Afton supports districts in sustainably implementing strategic initiatives
The School District of Philadelphia (SDP) has been experiencing significant enrollment reductions over time, from a high of 184,000 in 2005 to 135,000 in 2014. SDP’s leadership knew that it “cost” the district money when students left to go to charters. SDP’s leadership was interested in understanding a full picture – what did charter school enrollment “cost” the district (for example, what costs must the district absorb when enrollment shifts), why, and what could be done so that the district could afford to authorize quality schools when possible. Concurrently, SDP’s leadership wanted to understand what value both charters and the district could get for every dollar of spent. In other words, were charters getting ‘more for their money’ and if so, how?
To address these questions, Afton developed two deliverables: a “Stranded Cost” Model, and a Per Pupil Analysis (Funding Equity and Purchasing Power). The Stranded Cost Model sought to understand the level of burden the district felt at various projections of enrollment migrations to charters. Afton built a 15-year financial forecast incorporating school-by-school, grade-by-grade enrollment, staffing, and expenditures. The detailed analysis allowed SDP to understand when, where, and why costs per student would increase when enrollment migrated. The district was also able to evaluate the likely financial impact of policy decisions, including class size and staffing guideline adjustments and school consolidations – which could offset the financial burden from enrollment migrations.
The Per Pupil Analysis sought to answer two questions: 1) How equitable is funding between the district and charters, and 2) what can the district and charters purchase for the same amount of money? These analyses were completed by sampling Philadelphia charters and comparing revenue and expense data on an absolute and student-needs-adjusted basis. The results informed the district and charters on the comparability of funding, which was relatively equitable once adjustments were completed, and highlighted areas where charters were able to be more flexible with their use of funding.
These analyses, together, aim to provide a more nuanced understanding of the implications of future charter authorizations, as well as provide insight into what the District can do to mitigate the costs of any current and future migration of students from district to charter schools.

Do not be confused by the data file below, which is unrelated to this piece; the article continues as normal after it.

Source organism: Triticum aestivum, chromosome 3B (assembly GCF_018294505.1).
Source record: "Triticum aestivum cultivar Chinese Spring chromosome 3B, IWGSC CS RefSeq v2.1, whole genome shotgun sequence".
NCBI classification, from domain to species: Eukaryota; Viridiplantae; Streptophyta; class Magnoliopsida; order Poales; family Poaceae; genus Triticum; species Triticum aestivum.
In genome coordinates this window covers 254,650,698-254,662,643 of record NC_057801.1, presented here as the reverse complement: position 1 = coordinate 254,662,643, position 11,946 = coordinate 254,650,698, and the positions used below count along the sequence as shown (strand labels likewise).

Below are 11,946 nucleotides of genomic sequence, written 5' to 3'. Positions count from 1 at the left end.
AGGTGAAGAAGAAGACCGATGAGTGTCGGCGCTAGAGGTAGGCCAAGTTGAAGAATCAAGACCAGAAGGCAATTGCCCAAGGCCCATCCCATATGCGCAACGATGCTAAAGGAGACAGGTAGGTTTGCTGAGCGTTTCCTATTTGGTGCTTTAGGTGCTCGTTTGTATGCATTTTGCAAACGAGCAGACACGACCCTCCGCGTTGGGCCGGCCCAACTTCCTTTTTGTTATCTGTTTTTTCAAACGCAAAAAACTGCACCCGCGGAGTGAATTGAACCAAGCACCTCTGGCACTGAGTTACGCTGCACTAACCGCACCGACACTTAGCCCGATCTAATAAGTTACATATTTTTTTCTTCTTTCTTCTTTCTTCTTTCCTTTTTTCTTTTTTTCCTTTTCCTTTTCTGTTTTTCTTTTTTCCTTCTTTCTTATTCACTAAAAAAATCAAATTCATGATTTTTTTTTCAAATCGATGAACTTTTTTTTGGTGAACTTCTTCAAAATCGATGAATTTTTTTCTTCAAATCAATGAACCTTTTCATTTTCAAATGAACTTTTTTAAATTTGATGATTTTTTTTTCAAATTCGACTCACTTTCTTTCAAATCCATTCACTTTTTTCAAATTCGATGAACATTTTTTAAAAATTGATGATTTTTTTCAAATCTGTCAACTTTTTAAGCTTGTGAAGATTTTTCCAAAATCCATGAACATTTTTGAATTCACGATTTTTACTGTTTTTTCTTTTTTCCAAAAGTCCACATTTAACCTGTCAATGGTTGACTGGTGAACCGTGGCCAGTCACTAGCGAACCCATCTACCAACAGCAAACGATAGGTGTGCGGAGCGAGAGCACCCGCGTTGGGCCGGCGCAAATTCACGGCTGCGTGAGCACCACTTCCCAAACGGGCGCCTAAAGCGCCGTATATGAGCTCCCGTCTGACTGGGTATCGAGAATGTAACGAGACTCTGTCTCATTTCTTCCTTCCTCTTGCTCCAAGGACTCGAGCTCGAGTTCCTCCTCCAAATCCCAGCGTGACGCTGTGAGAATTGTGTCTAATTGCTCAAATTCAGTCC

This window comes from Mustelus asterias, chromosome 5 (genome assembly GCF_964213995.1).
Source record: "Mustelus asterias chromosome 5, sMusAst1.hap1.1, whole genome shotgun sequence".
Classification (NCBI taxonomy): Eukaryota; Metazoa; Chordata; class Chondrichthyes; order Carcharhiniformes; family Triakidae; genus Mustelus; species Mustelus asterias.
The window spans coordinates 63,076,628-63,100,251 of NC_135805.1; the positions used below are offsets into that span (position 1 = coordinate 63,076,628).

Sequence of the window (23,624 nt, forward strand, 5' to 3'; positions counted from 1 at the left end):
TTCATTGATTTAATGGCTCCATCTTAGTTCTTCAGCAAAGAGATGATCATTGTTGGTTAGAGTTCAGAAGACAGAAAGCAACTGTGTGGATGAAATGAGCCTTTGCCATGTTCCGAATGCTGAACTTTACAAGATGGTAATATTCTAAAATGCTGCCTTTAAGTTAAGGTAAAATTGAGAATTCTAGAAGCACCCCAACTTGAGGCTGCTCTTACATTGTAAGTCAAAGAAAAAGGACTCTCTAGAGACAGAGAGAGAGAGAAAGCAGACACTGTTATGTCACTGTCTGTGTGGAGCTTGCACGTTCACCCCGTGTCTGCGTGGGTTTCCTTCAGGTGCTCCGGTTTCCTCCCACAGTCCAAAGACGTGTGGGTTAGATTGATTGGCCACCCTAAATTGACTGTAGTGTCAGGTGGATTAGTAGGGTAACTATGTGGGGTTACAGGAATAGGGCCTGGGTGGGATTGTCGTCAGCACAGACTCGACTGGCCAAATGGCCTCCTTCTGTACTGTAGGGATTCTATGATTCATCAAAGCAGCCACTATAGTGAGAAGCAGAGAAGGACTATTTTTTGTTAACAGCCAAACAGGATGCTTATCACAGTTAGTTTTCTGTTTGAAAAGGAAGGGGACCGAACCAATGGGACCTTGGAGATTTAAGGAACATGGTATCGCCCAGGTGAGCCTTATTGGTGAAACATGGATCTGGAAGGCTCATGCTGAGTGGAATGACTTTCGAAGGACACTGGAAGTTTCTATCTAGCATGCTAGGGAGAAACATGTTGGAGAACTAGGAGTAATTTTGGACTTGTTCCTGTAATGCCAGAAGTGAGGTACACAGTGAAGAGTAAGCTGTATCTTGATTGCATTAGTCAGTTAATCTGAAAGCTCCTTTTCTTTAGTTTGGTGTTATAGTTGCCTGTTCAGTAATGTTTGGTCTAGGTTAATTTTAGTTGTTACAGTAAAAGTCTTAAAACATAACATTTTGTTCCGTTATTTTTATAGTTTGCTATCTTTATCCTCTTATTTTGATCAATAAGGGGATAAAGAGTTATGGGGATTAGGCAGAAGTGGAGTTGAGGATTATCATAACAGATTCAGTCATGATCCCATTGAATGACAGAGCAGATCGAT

The School District of Philadelphia publicly released Afton’s report in March 2017. The full report can be accessed here and media coverage of the report is listed below.
- Students leaving Philly schools for charters less costly than once thought (News Works, 3/9/17)
When charter schools expand, and more kids leave classrooms run by the School District of Philadelphia, it’s not as costly as previously estimated, although the total remains significant. That’s according to a much-anticipated report commissioned by the district in 2015, completed by the consultancy Afton Partners.
- Press release: School District of Philadelphia releases report on the stranded costs of charter schools (Philadelphia Public Schools, 3/9/17)
Uri Monson, Chief Financial Officer for the School District of Philadelphia says in the district’s press release, “Some of the constraints that lead to stranded costs are partially controllable and can be mitigated with action by SDP, albeit via difficult actions such as layoffs and school closures. Continuing to grow and improve district-managed schools, and attracting students back to great schools near where they live, would also mitigate these fiscal challenges for the district.”
The District can change its cost structure to make authorization of new quality charters financially possible, though not completely painless. We often hear that charters “hurt” districts financially. Through this action-oriented work, we were able to pinpoint how much, why, and what can be done to mitigate this. Options to mitigate financial impact involve difficult decisions such as staffing alignment and school consolidations.
Long-term financial planning is critical when enrollment is unstable or uncertain. Evaluating potential enrollment scenarios allows a district to be proactive rather than reactive to enrollment declines. Without action by the district, stranded costs will increase as enrollment continues to decline. However, long-term financial plans can help a district develop a ‘menu of options’ – actions it can be prepared to take when necessary – to remain financially stable.
Transparency in data and best-practice sharing can enable all schools in the system to become more efficient and effective with their resources. The results of our analyses indicated that the district and charters were funded rather equitably, but both had areas of non-instructional spending that were higher than others. Sharing of best practices can help with efficiency on both sides.
Additionally, by being transparent with the outcomes of these analyses, charters can understand the impact they have on district finances, and see where the district truly does not have control over spending decisions (for example, outplacements for special needs and historical debt). This transparency can help make more equitable decisions in the future.